Improper relay logic threatens your electrical assets and investments
In the event of an electrical system fault, the protective relay system isolates the affected components while maintaining stability within the rest of the grid distribution system. Many utilities and industrial facilities are replacing aging electromechanical and solid-state relays with new generation microprocessor-based relays that deliver many benefits including self-testing and diagnosis, reduced maintenance, simplified regulatory compliance, arc flash mitigation, event recording and reporting capabilities, and improved protection.
While microprocessor-based relays have vast potential functionality, many of the relays’ capabilities and advantages often go unrealized. This happens for a number of reasons, including:
- Lack of owner awareness: Custom relay configuration has only recently become an option.
- Simple oversight: Owners may overlook the need for relay customization and programming during the estimating, bidding, and specification processes.
- Lack of knowledge and expertise: Engineers may not have the skill levels needed to program relays, or the designers and installing electricians may be unfamiliar with the relay’s capabilities.
- Complexity issues: Custom programming can sometimes cause the system design to become overly complex. For simple applications, the effort needed to configure all the available features would not be worthwhile.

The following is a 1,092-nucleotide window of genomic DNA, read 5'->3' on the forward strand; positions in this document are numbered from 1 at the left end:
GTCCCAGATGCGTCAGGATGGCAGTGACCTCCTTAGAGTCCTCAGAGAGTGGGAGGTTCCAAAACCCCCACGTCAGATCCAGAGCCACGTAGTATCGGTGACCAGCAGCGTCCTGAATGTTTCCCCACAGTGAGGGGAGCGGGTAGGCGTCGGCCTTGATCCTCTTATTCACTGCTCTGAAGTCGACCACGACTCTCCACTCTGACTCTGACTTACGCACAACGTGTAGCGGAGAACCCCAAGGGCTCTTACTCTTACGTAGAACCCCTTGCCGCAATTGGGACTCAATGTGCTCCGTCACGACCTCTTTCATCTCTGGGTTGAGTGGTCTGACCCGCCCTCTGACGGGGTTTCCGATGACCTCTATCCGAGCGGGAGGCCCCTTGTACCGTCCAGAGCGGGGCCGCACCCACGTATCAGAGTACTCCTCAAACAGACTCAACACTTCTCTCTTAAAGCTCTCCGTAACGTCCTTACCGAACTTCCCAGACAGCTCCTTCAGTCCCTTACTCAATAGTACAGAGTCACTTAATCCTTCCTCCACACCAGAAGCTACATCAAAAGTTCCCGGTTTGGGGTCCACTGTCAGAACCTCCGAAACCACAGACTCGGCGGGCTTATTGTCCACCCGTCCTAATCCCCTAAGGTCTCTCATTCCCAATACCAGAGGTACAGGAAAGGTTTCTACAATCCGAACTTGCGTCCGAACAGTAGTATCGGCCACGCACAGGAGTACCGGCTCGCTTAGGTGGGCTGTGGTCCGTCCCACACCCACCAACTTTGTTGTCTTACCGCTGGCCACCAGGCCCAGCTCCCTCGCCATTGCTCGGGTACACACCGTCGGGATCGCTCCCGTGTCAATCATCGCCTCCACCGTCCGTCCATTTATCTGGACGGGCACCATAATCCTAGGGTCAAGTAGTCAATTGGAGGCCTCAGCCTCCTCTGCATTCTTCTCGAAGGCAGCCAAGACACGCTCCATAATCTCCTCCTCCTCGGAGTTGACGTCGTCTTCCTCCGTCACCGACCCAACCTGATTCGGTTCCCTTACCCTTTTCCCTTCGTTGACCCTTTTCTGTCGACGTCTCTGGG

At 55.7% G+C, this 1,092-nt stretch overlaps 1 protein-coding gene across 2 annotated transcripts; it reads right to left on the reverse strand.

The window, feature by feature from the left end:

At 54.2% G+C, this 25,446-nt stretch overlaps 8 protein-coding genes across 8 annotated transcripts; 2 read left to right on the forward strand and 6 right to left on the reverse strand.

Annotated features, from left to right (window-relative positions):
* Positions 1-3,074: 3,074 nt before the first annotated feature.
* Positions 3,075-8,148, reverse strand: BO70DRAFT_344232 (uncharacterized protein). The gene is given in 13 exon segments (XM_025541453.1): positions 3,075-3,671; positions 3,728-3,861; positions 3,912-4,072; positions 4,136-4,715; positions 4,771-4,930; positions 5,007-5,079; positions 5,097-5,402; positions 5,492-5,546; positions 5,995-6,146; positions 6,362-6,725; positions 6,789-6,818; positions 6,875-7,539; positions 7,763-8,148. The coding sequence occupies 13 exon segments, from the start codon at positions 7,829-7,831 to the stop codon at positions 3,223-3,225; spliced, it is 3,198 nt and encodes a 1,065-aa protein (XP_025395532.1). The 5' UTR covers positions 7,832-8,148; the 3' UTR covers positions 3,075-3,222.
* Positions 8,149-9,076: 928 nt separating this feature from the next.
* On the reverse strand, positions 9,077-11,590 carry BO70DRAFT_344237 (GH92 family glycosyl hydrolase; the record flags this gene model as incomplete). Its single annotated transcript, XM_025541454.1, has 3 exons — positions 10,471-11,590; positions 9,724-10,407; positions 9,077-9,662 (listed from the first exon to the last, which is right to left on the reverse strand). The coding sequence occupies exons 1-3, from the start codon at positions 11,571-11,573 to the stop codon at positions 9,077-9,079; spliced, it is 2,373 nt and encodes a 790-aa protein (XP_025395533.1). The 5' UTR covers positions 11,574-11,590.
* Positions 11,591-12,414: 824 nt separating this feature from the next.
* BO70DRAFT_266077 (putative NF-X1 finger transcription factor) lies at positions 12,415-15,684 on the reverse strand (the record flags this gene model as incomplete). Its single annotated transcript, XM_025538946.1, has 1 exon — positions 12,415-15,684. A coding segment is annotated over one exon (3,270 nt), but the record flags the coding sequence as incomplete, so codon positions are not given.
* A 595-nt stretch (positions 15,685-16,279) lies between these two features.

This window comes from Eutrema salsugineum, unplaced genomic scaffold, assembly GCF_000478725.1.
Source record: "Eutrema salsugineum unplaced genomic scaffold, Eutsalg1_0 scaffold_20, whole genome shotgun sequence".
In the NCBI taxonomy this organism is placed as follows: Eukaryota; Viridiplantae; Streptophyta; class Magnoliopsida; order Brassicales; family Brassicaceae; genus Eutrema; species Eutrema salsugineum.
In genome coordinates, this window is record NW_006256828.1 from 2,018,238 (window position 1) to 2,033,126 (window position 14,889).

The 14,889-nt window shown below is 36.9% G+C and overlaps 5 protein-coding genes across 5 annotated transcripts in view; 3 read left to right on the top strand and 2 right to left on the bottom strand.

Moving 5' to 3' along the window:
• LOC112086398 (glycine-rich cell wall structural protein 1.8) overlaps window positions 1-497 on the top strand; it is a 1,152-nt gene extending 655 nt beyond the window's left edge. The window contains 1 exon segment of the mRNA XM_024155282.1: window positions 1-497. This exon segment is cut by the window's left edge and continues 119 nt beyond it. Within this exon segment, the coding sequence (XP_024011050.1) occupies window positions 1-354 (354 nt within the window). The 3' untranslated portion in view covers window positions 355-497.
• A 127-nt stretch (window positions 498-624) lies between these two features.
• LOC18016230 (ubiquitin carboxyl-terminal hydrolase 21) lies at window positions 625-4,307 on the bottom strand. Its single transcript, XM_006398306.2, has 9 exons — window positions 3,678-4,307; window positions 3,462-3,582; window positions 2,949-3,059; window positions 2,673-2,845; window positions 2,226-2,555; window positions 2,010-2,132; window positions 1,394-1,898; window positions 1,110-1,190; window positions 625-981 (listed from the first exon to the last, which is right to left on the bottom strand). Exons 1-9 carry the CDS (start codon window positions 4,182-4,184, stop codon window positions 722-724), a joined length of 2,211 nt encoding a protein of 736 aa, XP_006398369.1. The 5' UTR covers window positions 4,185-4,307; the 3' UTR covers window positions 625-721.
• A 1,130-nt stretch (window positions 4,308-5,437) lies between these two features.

Unfortunately, relay capabilities have outpaced industry skill levels. Often a relay is installed as a direct replacement for aged or defective equipment and the subsequent logic programming is performed by personnel unfamiliar with the new equipment. Improperly programmed relay logic can lead to a wide range of protection system problems. For example, inappropriate logic settings can lead to repeated system misoperation, nuisance tripping, unplanned shutdowns, and production interruptions becoming a source of frustration for asset and facility managers. In these cases, managers often revert to the default logic settings just to keep the system running. While this is a tempting quick fix to a frustrating situation, this practice can ultimately result in even greater costs if the equipment is not adequately protected.
The key to leveraging the full range of microprocessor-based relay capabilities and optimizing system protection is to work with integration engineers that have the expertise to properly configure each relay to meet the utility or facility’s unique objectives. They consider the many differing needs of owners, engineers, utilities, and equipment manufacturers and then balance those with the requirements of local jurisdictions and industry standards (JCAHO, MSHA, NERC, FERC).
Within this framework, integration engineers begin to apply power system studies, such as short circuit, coordination, arc flash hazard, motor starting, and load flow analysis, to customize protection for each application. Ultimately, the relay system is easy to use, reliable, and only as complex as needed.
While project requirements will obviously be unique for each facility or utility that upgrades to microprocessor-based relays, there are at least four programmable relay settings that every facility should consider to improve their protection scheme and add value to the system.